It begins at the M2 Motorway’s intersection in Lahore and continues all the way to the interchange of the M4 Pindi Bhattian-Multan Motorway in Abdul Hakeem. Additionally, it is a 6-lane motorway with four interchanges – including Shah Shams Tabrez Interchange, Vehari Road Interchange, Bahawalpur Road Interchange, and Sher Shah Interchange – along with three rest stops.


M-4 Pindi Bhattian-Multan Motorway

The 309-kilometre M-4 Pindi Bhattian-Multan Motorway has four lanes on each side of the road to facilitate traffic flow.

It serves as a connection between several cities in Punjab, including Multan, Rawalpindi, Faisalabad, Toba Tek Singh, Shorkot, and Khanewal. The M-4 expressway has over a dozen interchanges that connect it to some of the most significant highways, including the M-2, M-3, and M-5 highways.


M-5 Multan-Sukkur Motorway

The M-5 Multan-Sukkur Motorway, which is 392 kilometres long, is a part of the 1,100-kilometre-long Karachi-Peshawar Motorway.

Since it significantly cuts down on the amount of time it takes for commodities to be carried from the Karakoram Highway to Karachi and Gwadar, the M-5 highway is regarded as one of the important projects of CPEC.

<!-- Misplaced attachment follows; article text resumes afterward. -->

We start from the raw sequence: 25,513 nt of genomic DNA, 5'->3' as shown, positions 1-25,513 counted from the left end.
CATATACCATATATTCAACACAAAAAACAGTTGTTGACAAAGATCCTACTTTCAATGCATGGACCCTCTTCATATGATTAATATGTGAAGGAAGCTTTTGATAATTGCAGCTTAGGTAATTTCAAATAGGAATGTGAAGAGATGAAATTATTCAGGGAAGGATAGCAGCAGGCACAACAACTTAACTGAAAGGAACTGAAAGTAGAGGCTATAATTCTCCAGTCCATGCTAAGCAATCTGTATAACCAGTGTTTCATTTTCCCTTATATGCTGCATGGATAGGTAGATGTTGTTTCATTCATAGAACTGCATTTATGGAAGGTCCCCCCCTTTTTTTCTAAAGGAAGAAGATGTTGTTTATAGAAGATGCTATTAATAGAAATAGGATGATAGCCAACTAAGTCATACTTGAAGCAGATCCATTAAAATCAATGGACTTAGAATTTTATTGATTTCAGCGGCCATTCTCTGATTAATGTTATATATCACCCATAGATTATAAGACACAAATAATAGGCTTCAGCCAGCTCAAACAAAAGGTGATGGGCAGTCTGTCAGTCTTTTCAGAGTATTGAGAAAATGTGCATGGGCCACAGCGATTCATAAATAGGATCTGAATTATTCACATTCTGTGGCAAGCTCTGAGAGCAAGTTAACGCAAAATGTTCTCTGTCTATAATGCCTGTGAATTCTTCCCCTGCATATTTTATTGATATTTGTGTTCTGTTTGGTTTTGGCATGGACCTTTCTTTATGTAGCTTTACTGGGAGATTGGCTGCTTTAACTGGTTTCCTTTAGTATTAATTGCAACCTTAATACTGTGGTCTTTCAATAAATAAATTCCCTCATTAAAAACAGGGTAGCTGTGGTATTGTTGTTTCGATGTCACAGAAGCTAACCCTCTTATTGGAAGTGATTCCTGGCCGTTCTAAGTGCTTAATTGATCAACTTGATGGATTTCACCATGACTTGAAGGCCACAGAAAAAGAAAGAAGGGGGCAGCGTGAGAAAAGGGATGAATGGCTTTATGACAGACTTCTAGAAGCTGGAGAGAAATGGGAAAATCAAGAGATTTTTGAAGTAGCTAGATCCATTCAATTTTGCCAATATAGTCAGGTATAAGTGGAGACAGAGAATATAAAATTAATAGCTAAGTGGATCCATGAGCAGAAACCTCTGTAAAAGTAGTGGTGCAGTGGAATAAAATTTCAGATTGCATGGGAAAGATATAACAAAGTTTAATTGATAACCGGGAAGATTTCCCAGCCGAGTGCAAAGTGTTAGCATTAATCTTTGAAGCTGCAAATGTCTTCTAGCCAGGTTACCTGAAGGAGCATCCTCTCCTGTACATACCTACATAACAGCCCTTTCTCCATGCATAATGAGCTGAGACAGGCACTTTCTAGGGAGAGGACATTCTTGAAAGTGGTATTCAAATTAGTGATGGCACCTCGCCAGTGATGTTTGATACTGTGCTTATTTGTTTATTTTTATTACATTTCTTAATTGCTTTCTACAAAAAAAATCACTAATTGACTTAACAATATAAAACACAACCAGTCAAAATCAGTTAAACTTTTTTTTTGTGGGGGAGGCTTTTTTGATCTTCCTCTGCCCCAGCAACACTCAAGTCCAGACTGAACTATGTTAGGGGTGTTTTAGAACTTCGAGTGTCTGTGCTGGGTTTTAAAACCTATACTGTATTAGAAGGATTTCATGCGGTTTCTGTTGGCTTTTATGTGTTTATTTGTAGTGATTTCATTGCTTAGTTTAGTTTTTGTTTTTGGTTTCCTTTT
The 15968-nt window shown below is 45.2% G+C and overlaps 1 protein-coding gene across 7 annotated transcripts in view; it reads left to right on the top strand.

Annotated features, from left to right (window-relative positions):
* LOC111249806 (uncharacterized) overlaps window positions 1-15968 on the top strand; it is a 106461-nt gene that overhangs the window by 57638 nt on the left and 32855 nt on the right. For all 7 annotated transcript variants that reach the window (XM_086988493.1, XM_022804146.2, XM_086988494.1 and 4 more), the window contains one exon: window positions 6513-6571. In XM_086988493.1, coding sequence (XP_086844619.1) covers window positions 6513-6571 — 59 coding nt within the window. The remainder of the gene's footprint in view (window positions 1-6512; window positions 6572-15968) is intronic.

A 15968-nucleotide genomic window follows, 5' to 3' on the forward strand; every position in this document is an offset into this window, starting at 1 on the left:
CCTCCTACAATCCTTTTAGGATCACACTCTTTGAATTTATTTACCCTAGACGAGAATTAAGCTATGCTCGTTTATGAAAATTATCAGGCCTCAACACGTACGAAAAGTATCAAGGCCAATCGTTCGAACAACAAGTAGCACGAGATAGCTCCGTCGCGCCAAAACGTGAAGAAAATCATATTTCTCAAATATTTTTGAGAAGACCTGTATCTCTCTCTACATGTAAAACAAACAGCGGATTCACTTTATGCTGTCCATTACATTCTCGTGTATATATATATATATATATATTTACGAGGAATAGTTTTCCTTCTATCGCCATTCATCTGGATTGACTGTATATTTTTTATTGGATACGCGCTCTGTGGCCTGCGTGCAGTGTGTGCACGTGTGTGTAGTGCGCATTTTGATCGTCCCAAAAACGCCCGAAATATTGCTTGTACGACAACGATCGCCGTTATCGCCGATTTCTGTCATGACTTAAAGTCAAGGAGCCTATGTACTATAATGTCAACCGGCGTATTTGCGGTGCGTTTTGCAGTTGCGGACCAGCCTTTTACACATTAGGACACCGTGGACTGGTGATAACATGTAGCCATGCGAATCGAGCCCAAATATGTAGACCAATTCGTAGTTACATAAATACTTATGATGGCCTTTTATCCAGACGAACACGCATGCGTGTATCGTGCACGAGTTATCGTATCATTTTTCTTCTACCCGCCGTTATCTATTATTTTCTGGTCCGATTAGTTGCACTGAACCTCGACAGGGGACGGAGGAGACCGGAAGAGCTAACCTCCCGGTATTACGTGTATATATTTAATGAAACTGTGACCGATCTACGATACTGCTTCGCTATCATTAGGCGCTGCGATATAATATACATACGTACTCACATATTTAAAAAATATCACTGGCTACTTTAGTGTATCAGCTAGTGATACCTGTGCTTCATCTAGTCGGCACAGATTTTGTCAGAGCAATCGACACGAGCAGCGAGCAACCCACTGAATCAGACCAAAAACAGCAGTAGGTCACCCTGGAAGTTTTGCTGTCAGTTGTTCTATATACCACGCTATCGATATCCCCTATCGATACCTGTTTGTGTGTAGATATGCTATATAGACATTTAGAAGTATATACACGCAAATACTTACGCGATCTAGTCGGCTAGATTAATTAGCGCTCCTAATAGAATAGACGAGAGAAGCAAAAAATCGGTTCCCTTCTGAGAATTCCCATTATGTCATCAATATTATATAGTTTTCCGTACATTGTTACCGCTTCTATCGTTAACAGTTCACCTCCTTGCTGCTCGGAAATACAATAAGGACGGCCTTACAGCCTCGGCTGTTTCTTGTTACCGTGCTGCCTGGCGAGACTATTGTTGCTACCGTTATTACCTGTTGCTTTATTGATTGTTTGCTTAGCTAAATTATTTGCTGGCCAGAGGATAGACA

It connects a number of places in Punjab, including Multan, Jalalpur Pirwala, Rahim Yar Khan, Ahmed Pur East, Sadiqabad, Pano Aqil, Ubaro, and Sukkur. The road is six lanes wide and has eleven interchanges.


M-9 Hyderabad-Karachi Motorway

Covering a total distance of 136 kilometres, M-9 is one of the most important road networks in Pakistan, especially since it connects two major cities of Sindh: Karachi and Hyderabad. This route has been developed over the already constructed Karachi-Hyderabad Super Highway.

This road was later upgraded to a 6-lane highway with controlled exit and entry points at 8 interchanges built along the route. Some of Karachi’s most prominent housing societies are also located on Karachi Motorway, such as Bahria Town Karachi and DHA City.

One of South Asia’s longest interchanges on M-9 has recently been opened for traffic. It establishes a direct road connection between Sukkur and Bahria Town, Karachi. It was the first interchange in Pakistan and was paid for by a private real estate developer.